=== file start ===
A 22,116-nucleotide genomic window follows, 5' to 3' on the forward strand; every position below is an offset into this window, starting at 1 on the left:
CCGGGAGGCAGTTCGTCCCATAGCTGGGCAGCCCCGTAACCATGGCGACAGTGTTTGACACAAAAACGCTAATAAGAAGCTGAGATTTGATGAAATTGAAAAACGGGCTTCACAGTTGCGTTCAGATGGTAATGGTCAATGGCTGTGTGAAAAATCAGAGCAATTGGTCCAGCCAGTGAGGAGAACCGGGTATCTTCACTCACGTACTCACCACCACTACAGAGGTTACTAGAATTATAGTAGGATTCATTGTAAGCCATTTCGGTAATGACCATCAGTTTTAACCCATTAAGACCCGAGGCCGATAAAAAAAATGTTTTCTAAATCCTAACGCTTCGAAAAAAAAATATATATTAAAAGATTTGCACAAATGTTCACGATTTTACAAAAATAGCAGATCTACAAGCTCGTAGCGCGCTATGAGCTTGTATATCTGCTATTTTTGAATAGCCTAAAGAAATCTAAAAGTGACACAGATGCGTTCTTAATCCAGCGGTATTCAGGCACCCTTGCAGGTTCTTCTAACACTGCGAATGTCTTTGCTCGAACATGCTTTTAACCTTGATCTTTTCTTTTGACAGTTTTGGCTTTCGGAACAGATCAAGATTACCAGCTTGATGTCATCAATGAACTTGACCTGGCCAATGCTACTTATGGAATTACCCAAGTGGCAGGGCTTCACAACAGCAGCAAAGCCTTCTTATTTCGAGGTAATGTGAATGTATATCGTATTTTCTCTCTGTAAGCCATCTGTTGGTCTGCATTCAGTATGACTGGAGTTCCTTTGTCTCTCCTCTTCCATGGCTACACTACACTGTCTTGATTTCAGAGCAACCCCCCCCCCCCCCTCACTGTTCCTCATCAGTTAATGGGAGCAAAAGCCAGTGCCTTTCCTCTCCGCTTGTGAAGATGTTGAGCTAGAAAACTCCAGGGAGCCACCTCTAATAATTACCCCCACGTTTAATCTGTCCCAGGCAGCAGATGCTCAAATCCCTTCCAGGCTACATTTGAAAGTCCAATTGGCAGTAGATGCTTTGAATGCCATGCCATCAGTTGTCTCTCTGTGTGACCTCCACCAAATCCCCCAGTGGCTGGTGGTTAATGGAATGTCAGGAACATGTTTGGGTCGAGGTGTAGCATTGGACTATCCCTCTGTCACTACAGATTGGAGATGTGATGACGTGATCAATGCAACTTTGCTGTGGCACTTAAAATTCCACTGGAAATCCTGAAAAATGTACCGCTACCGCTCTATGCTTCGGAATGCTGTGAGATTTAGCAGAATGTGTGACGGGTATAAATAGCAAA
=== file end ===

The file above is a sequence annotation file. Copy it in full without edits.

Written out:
A 22,116-nucleotide genomic window follows, 5' to 3' on the forward strand; every position below is an offset into this window, starting at 1 on the left:
CCGGGAGGCAGTTCGTCCCATAGCTGGGCAGCCCCGTAACCATGGCGACAGTGTTTGACACAAAAACGCTAATAAGAAGCTGAGATTTGATGAAATTGAAAAACGGGCTTCACAGTTGCGTTCAGATGGTAATGGTCAATGGCTGTGTGAAAAATCAGAGCAATTGGTCCAGCCAGTGAGGAGAACCGGGTATCTTCACTCACGTACTCACCACCACTACAGAGGTTACTAGAATTATAGTAGGATTCATTGTAAGCCATTTCGGTAATGACCATCAGTTTTAACCCATTAAGACCCGAGGCCGATAAAAAAAATGTTTTCTAAATCCTAACGCTTCGAAAAAAAAATATATATTAAAAGATTTGCACAAATGTTCACGATTTTACAAAAATAGCAGATCTACAAGCTCGTAGCGCGCTATGAGCTTGTATATCTGCTATTTTTGAATAGCCTAAAGAAATCTAAAAGTGACACAGATGCGTTCTTAATCCAGCGGTATTCAGGCACCCTTGCAGGTTCTTCTAACACTGCGAATGTCTTTGCTCGAACATGCTTTTAACCTTGATCTTTTCTTTTGACAGTTTTGGCTTTCGGAACAGATCAAGATTACCAGCTTGATGTCATCAATGAACTTGACCTGGCCAATGCTACTTATGGAATTACCCAAGTGGCAGGGCTTCACAACAGCAGCAAAGCCTTCTTATTTCGAGGTAATGTGAATGTATATCGTATTTTCTCTCTGTAAGCCATCTGTTGGTCTGCATTCAGTATGACTGGAGTTCCTTTGTCTCTCCTCTTCCATGGCTACACTACACTGTCTTGATTTCAGAGCAACCCCCCCCCCCCCCTCACTGTTCCTCATCAGTTAATGGGAGCAAAAGCCAGTGCCTTTCCTCTCCGCTTGTGAAGATGTTGAGCTAGAAAACTCCAGGGAGCCACCTCTAATAATTACCCCCACGTTTAATCTGTCCCAGGCAGCAGATGCTCAAATCCCTTCCAGGCTACATTTGAAAGTCCAATTGGCAGTAGATGCTTTGAATGCCATGCCATCAGTTGTCTCTCTGTGTGACCTCCACCAAATCCCCCAGTGGCTGGTGGTTAATGGAATGTCAGGAACATGTTTGGGTCGAGGTGTAGCATTGGACTATCCCTCTGTCACTACAGATTGGAGATGTGATGACGTGATCAATGCAACTTTGCTGTGGCACTTAAAATTCCACTGGAAATCCTGAAAAATGTACCGCTACCGCTCTATGCTTCGGAATGCTGTGAGATTTAGCAGAATGTGTGACGGGTATAAATAGCAAA